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Tête-à-Tête by Hazel Rowley

The subtitle is The Tumultuous Lives and Loves of Simone de Beauvoir and Jean-Paul Sartre. Long as it is, the title could use another word in there somewhere. I would suggest “creepy.” While I learned a great deal about the work of these two brilliant public intellectuals of the 20th century, the book focuses on their unusual relationship and their connections to others, especially...

Robert E. Lee and Me by Ty Seidule

Ty Seidule’s premise, that the lie of the Lost Cause perpetuated from the end of the Civil War is a reflection of White Supremacy that infects the whole country, is not a surprise or new idea. What is different is that a military historian at West Point who grew up in the South idolizing Robert E. Lee has described his beliefs and his coming to understand the facts and reject the myth. As...

River of the Gods by Candice Millard

Years ago I read books about the discovery of the Blue Nile and the White Nile by Alan Moorehead, a great biography of Henry Morton Stanley, and a biography of Richard and Isabel Burton. It was interesting to revisit the European discovery of source of the White Nile and that dramatic struggle between Richard Burton and John Speke. The recent book by Candice Millard is good, but left me more...

Midwinter Break by Bernard MacLaverty

I have read two of Bernard MacLaverty’s books, one in the pre-blog days (Grace Notes) and The Anatomy School and am very much a fan of his work. This one from 2017 is also worthy, if you can manage the bleakness. An older couple, Stella and Gerry, are preparing to leave their home in Glasgow for a short trip to Amsterdam. They were from Northern Ireland and had left to escape the Troubles...

Olga Dies Dreaming by Xochitl Gonzalez

This is a debut novel by a recent graduate of the Iowa Writers’ Workshop, a classmate of my friend’s daughter. While that influenced me to pick up this book, it was already on my radar, especially after seeing Ron Charles’s review in the Washington Post. When we meet Olga, she is an over-the-top wedding planner for the super-rich, charging high prices and finding ways to scam...

The Ride of Her Life by Elizabeth Letts

This book was recommended by Dorothy and it gave me hours of pleasure as I listened to it. Annie Wilkins found herself in dire straits financially in the mid-1950s, having just recovered from a serious illness, and was told by her doctor that she would no longer be physically fit to run her farm. She had no family and he suggested she give up the farm that had been in her family for three...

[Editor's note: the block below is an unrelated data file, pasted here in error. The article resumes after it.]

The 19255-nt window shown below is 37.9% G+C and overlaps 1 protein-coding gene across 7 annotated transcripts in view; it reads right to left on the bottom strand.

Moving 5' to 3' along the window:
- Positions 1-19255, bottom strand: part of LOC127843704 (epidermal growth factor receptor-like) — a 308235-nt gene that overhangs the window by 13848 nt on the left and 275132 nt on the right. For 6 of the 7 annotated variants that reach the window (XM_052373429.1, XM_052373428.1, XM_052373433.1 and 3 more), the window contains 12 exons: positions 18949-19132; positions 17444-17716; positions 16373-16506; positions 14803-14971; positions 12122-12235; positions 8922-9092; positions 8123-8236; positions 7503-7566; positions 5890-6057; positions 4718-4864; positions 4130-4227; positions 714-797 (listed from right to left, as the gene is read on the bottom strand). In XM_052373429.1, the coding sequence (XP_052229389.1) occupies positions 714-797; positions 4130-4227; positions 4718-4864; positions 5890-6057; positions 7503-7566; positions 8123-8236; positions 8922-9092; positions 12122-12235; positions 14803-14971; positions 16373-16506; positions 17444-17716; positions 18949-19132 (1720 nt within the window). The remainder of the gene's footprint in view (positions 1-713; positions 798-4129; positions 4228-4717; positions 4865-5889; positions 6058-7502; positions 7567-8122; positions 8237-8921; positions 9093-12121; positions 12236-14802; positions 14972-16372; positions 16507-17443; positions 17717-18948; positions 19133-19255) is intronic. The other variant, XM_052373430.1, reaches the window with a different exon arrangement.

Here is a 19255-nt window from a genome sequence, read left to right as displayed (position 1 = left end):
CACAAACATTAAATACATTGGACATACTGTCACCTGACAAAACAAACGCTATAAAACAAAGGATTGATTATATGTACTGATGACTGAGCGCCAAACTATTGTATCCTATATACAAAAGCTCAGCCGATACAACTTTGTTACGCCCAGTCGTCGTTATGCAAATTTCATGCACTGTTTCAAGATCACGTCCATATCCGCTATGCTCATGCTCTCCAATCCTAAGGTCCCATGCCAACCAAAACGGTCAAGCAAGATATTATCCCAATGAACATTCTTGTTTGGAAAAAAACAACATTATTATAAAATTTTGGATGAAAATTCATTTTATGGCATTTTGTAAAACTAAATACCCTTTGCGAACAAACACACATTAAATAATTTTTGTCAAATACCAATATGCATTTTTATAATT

Vintage 1954 by Antoine Laurain

This little treat of a book opens with the arrival of a flying saucer near the Chateau Saint-Antoine vineyard in 1954 which transformed that year’s ordinary Beaujolais into an extraordinary wine. The vintner was never able to reproduce such a remarkable vintage again. Then we cut to 2017 in an old building in Paris where because of unusual circumstances four people celebrate when one finds...

Ghosts of New York by Jim Lewis

I’ve just finished a book that will be in my favorites list this year, perhaps at the very top. I found it in the NYT list of 100 notable books of 2021. The aspect of the book that I loved most was the web of connections among the characters that becomes apparent as you read the vignettes. The connections often are fleeting and not always key to the plot. For example the book begins by...

The Personal Librarian by Marie Benedict and Victoria Christopher Murray

Years ago someone told us about the wonderful JP Morgan Library and Museum in New York and we visited it several times, including once for a midday music performance. So, when I read about The Personal Librarian, a fictional book about Belle da Costa Greene, the long-time librarian hired by J.P. Morgan to help catalog and build his collection of rare manuscripts, I didn’t hesitate. The non...

Small Things Like These by Claire Keegan

This novella is small, but powerful and unfortunately, it’s timely as well. It is set in 1985 and though times are hard in Ireland, it’s almost Christmas and folks are in a happy mood. The central character, Bill Furlong, has quite the backstory, and is surely facing a difficult economic future. His mother became pregnant while working in the household of Mrs. Wilson, the wealthy...

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